Have you ever wondered why some things seem difficult to change? And yet, many things seem easy. Our life education and experiences, beliefs, values, likes and dislikes form a lens from which we see and operate in our world.

You would think that a person would always choose what’s in their best interest. Yet, some of our actions seem to sabotage the very outcomes we desire.

The Doctor’s Visit
Let’s take a look at Mary’s story. She is a post-menopausal woman who was shaken after her annual physical with her family doctor.

Mary learned that her blood pressure and cholesterol were a little higher than expected. She was also told that she is pre-diabetic. And, learning that her blood sugar was too high scared Mary.

She wondered how long her blood sugar was elevated. Mary feared she was on her way to full blown diabetes unless she made some changes. She thought about the people in her life who have struggled with this disease and became determined to turn her own health around.

Change Doesn’t Come Easy
Her awareness was the starting point, but change doesn’t come easy. She begins to think about things she can change as she puts her regular coffee creamer back on the shelf.

She sees the label that says “reduced sugar” and puts that creamer in her grocery cart instead. Later that night, she celebrates a friend’s birthday with drinks and a pasta bar.

“Some of our actions seem to sabotage the very outcomes we desire.”

By now you might be screaming that she just needs more education. What if she bought books, researched on the internet, and attended seminars?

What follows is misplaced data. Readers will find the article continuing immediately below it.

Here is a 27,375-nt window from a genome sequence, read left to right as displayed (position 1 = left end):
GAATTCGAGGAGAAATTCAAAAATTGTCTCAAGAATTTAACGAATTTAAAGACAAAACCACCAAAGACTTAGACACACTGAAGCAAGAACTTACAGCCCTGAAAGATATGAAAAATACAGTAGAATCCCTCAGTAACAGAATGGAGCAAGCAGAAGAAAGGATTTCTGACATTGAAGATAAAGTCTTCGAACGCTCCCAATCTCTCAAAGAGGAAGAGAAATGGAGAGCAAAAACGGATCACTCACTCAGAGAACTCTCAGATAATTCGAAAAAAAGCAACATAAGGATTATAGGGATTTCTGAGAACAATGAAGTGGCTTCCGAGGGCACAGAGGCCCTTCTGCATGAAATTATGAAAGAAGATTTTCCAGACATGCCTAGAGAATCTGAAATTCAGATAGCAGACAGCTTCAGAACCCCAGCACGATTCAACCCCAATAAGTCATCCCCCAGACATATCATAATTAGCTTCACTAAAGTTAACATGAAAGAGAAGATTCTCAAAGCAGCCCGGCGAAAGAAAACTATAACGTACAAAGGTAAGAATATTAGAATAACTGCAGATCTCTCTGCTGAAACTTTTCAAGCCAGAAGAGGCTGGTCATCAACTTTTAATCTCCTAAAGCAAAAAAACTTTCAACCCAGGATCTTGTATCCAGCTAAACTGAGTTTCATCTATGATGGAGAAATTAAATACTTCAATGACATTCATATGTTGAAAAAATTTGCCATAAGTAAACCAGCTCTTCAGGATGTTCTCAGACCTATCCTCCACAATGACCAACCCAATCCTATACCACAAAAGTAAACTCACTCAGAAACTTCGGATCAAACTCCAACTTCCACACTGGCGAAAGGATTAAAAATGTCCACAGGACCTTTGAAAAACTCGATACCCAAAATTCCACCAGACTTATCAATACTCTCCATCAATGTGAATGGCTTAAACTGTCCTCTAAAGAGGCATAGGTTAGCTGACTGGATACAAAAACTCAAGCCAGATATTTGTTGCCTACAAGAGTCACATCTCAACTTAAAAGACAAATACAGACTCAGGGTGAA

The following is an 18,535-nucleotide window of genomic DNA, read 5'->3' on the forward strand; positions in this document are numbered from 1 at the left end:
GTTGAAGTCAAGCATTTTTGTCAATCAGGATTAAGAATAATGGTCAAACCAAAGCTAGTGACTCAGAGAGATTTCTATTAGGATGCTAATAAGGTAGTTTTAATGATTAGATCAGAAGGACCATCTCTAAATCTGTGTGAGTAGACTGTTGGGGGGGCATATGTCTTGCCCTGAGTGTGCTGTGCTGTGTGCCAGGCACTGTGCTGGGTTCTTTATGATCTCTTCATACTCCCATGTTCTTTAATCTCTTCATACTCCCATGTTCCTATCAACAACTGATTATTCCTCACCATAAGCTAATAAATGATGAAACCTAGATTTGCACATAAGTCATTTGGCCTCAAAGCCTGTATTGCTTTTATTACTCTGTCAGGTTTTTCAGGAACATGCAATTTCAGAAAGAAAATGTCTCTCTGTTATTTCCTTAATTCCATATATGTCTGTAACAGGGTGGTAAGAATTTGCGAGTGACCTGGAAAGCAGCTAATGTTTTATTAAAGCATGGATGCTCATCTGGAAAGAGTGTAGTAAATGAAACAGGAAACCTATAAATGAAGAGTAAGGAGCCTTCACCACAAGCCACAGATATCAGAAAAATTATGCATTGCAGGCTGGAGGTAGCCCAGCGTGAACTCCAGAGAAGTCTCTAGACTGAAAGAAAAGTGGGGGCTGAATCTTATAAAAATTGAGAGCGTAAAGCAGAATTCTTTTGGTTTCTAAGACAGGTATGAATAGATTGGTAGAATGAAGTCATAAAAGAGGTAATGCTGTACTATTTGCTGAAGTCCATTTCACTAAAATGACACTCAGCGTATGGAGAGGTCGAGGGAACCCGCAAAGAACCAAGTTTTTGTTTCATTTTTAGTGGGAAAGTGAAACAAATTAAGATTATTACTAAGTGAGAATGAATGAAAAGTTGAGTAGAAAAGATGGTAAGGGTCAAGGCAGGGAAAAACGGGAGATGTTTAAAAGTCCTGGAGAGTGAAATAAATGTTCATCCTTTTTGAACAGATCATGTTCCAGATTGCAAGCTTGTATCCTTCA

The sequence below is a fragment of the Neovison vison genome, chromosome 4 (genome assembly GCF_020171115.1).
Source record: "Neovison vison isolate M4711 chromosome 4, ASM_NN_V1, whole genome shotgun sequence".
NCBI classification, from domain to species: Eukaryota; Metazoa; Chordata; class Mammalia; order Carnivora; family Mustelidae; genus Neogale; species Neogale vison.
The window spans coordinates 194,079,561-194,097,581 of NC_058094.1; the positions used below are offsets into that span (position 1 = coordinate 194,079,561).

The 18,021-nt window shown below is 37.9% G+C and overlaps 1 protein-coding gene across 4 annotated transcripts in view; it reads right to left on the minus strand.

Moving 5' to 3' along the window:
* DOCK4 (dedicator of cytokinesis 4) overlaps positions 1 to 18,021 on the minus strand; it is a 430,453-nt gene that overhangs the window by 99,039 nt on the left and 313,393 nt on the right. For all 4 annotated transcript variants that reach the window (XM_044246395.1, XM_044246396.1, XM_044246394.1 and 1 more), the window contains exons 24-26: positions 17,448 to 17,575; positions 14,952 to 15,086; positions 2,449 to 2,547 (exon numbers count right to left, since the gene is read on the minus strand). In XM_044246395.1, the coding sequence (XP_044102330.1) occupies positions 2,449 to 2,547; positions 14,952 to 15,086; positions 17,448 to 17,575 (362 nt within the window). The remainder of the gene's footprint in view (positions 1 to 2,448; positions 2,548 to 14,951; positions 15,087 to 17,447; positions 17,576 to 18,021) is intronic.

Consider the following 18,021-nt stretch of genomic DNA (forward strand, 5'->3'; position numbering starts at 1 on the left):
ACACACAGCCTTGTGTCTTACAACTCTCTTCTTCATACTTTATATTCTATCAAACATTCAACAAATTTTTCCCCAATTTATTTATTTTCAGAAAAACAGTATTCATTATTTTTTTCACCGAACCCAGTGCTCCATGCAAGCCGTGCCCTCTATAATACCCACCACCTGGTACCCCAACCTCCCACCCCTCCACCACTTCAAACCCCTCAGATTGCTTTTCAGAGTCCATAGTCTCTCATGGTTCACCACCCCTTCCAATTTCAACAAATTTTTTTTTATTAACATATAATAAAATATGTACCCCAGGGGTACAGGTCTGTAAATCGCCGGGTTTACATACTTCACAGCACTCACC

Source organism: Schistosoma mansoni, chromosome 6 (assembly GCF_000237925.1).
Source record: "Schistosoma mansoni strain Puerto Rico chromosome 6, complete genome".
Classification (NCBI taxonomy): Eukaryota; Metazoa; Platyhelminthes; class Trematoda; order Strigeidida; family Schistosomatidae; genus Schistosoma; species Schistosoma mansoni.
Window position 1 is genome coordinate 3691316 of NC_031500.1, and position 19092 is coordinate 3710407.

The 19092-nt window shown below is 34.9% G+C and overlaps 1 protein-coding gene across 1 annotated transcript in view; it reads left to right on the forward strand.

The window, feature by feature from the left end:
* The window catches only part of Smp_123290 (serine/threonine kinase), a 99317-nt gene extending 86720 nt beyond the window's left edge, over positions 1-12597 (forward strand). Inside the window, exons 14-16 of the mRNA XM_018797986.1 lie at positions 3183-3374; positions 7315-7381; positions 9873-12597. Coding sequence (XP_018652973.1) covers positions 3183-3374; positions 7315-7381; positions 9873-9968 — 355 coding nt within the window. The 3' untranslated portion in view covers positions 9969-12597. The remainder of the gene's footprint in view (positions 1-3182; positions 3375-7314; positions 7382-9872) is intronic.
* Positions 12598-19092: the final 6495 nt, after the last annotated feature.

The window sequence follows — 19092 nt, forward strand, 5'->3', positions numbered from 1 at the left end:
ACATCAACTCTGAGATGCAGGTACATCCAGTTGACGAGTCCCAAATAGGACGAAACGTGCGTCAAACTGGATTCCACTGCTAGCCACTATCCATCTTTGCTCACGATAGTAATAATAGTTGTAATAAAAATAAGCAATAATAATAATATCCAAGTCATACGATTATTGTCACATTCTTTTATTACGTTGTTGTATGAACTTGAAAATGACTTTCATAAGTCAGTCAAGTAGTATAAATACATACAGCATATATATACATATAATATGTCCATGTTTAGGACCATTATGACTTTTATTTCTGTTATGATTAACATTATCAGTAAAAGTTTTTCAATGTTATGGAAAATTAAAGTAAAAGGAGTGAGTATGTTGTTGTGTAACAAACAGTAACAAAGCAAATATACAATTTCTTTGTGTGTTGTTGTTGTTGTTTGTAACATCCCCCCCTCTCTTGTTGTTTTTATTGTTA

Education is great but think back to the lens we talked about earlier. Awareness and education are catalysts of change, but lasting change happens when it’s in alignment with the other goals in your life.

The Wellness Coach
The role of a Wellness Coach with this client is to hold a space for her where she can evaluate all of her goals and see the big picture. For example, Mary has a goal of reducing her blood sugar. She also values spending time with friends and celebrating special occasions.

The coach doesn’t tell the client what to do but supports her in finding her own solutions. The coach asks the right questions to help Mary find the right answers.

At the IAWP, Wellness Coach students learn and practice a variety of coaching theories and techniques. They also study the process and theories of change. They learn how to help clients like Mary using our proprietary CORE Coaching Method.

Want to learn more about how to coach clients or how to become a Wellness Coach? Click here to download your complimentary career kit. 

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